Opinion | Sports

Ray Halbritter: Racist football mascot slanders Native people

Ray Halbritter, the federally-recognized representative of the Oneida Nation of New York, addresses the racist mascot of the Washington professional football team:
If you are not the target of a racial slur, it is easy to wonder why that slur is a problem. In fact, because you, your children and your community don't have to deal with the consequences of the slur, it is easy to claim that those who don't want to be targeted are just interested in "political correctness." It is also easy to believe that a call to end the use of a derogatory epithet is somehow an unacceptable affront to you, rather than what it really is: a heartfelt request to stop the destructive hate that causes so much pain.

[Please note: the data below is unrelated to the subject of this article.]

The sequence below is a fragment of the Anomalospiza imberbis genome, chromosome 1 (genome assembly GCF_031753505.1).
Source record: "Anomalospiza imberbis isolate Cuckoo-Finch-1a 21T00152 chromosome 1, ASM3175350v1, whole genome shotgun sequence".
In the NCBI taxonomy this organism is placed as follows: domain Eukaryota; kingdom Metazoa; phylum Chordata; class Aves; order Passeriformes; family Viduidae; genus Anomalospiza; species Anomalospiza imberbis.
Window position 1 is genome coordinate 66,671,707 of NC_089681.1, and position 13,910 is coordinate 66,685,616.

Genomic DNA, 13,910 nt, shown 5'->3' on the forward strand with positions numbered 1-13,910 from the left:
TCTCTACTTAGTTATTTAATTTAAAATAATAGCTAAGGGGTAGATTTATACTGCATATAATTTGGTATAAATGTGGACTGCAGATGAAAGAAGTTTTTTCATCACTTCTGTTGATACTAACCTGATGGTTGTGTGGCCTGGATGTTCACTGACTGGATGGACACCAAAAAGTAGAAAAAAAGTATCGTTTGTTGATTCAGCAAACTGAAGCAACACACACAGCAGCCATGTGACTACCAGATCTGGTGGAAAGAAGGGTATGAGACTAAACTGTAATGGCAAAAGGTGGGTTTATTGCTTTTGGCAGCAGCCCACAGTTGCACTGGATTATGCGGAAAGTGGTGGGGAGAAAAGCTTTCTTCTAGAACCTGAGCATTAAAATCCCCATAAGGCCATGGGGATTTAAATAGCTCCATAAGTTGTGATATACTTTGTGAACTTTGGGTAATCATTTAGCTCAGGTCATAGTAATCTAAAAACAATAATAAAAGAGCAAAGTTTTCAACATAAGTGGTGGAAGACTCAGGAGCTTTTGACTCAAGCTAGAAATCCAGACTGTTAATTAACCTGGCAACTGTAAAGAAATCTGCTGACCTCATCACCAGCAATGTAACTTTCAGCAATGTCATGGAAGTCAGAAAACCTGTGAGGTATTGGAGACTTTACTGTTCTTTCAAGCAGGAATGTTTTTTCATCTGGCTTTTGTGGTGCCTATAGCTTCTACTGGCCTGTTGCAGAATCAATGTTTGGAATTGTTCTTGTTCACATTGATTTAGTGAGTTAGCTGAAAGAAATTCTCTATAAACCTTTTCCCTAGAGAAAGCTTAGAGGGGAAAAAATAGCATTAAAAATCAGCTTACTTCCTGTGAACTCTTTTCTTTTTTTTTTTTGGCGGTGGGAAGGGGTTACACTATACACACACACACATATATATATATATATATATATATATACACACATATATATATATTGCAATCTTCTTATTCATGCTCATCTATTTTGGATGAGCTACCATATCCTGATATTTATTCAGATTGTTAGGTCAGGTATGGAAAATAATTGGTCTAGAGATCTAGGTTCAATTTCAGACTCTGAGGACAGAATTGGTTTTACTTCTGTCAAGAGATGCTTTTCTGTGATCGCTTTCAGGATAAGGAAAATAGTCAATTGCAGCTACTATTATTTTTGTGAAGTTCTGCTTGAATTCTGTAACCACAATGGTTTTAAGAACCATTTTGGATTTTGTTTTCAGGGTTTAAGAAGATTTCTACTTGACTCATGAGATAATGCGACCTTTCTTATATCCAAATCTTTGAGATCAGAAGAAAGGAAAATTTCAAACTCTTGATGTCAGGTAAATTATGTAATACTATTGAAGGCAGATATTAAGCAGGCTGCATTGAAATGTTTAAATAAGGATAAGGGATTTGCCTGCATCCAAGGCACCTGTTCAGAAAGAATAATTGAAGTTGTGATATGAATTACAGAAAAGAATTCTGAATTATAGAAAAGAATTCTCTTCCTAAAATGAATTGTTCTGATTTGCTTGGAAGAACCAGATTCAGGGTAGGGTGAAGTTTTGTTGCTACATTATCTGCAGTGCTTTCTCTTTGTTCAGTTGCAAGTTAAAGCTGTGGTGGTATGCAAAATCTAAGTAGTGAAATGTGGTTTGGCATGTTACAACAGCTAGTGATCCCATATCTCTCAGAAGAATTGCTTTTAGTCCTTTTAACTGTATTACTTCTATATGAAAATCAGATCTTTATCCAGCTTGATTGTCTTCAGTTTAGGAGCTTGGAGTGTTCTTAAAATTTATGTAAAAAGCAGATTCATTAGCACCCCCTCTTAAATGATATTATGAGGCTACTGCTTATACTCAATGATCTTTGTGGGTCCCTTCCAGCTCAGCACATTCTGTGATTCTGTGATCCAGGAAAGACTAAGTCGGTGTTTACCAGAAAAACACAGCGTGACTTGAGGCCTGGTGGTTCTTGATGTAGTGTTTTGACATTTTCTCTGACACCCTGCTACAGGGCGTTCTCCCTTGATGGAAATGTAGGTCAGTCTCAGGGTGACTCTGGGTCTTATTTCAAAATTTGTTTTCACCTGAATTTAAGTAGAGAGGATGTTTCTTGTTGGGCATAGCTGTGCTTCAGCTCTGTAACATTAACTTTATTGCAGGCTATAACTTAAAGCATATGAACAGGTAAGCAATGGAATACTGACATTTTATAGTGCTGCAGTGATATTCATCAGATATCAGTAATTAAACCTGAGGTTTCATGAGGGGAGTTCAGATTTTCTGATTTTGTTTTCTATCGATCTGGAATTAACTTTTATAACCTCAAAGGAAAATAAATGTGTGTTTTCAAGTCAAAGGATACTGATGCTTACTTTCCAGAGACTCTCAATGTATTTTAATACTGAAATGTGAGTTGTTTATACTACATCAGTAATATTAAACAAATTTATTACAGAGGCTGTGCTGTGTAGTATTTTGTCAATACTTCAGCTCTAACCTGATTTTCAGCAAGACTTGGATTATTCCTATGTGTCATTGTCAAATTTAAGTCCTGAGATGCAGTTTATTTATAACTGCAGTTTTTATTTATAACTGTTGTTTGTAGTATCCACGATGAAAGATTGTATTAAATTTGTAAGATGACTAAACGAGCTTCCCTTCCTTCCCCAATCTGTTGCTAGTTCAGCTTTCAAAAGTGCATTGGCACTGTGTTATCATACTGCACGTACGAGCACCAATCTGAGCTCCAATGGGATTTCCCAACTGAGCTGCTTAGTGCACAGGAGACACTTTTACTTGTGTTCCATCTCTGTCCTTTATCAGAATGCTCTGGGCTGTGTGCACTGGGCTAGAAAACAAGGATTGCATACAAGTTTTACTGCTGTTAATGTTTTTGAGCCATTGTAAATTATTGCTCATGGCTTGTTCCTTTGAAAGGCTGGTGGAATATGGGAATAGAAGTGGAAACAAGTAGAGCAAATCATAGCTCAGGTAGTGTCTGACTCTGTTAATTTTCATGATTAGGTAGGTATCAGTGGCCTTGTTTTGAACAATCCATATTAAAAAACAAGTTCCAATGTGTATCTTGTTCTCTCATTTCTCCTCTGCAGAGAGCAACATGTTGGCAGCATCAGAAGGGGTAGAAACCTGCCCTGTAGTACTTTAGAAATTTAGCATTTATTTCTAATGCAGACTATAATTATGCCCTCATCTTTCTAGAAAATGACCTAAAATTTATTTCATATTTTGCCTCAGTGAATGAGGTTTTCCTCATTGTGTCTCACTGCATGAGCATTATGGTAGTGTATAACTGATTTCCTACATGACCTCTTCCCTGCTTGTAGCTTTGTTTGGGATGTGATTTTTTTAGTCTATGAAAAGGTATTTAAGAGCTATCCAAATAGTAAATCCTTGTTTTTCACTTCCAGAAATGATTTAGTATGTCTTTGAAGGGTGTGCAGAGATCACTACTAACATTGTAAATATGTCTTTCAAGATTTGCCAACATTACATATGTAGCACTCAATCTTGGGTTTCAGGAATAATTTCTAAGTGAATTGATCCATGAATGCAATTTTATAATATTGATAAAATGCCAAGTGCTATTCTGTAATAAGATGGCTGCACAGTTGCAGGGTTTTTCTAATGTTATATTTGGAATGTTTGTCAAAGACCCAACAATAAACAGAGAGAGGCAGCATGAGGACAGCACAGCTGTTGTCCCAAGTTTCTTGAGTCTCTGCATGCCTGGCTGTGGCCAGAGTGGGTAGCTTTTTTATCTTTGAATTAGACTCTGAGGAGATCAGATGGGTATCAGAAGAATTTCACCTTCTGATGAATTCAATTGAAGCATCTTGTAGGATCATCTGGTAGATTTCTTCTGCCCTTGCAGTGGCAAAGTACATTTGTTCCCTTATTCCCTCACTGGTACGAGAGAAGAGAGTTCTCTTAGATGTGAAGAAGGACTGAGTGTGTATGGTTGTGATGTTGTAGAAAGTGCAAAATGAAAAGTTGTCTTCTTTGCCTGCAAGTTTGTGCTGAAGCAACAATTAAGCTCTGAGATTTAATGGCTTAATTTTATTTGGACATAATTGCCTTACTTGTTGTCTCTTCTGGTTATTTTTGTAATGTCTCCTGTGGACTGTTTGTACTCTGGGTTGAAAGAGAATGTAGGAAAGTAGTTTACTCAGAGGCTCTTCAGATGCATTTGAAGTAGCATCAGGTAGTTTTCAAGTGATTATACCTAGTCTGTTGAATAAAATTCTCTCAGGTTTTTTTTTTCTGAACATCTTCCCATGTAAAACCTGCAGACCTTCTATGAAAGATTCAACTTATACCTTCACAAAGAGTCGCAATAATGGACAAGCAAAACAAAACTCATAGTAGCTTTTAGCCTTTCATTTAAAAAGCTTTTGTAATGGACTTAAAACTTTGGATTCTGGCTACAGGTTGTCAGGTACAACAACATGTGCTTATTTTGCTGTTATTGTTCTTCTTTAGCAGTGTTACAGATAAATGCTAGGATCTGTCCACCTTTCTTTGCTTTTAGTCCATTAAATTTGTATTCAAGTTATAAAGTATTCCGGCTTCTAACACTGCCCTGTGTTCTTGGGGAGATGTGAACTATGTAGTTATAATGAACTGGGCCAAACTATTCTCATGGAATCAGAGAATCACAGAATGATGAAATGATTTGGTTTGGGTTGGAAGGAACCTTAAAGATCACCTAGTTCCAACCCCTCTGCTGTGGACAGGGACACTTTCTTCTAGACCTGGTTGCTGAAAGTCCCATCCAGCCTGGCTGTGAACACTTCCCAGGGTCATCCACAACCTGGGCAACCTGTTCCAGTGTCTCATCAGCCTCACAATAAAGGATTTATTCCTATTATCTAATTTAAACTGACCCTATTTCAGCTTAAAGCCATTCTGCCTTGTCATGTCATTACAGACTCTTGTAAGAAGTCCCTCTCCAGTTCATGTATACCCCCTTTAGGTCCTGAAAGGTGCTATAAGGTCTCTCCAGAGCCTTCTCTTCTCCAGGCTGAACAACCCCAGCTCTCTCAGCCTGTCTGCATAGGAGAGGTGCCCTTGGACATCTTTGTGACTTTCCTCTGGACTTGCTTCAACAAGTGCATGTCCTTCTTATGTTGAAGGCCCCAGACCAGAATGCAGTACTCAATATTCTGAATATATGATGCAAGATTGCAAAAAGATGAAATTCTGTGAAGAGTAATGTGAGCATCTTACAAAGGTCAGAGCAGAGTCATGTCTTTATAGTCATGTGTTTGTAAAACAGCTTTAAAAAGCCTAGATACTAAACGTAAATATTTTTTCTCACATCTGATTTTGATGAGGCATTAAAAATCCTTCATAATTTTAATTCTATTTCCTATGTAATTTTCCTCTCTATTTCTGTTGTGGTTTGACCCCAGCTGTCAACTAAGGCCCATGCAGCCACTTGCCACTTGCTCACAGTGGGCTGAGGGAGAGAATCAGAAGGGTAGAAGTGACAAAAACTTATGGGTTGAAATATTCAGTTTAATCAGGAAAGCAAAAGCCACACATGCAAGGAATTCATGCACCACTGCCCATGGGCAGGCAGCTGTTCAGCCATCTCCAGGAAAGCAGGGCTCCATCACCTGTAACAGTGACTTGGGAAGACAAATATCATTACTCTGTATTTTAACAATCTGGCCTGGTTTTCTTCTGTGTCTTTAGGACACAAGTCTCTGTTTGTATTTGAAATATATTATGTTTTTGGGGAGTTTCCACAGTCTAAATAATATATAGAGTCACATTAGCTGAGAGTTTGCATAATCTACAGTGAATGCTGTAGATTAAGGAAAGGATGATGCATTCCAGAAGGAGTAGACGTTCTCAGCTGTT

This, of course, summarizes the ongoing controversy over the Washington NFL team's continued use of the R-word as its name, decades after famed segregationist George Preston Marshall gave the team that moniker. Despite the R-word being a dictionary-defined racial slur, the team's ownership insists that the league should continue promoting an epithet that was screamed at Native Americans as we were dragged at gunpoint off of our homelands. In the ownership's view, a pathological desire to continue slandering Native people should be a bigger priority than honoring any sense of mutual respect.

Because we personally experience the serious public health and cultural ramifications of such systemic disparagement, the Oneida Indian Nation disagrees. That is why as proud sponsors of the NFL, we have launched the "Change the Mascot" campaign asking the league to change the Washington team's name.

Get the Story:
Ray Halbritter: Washington's Football Team Isn't Entitled to Slander Native People (US News & World Report 10/30)

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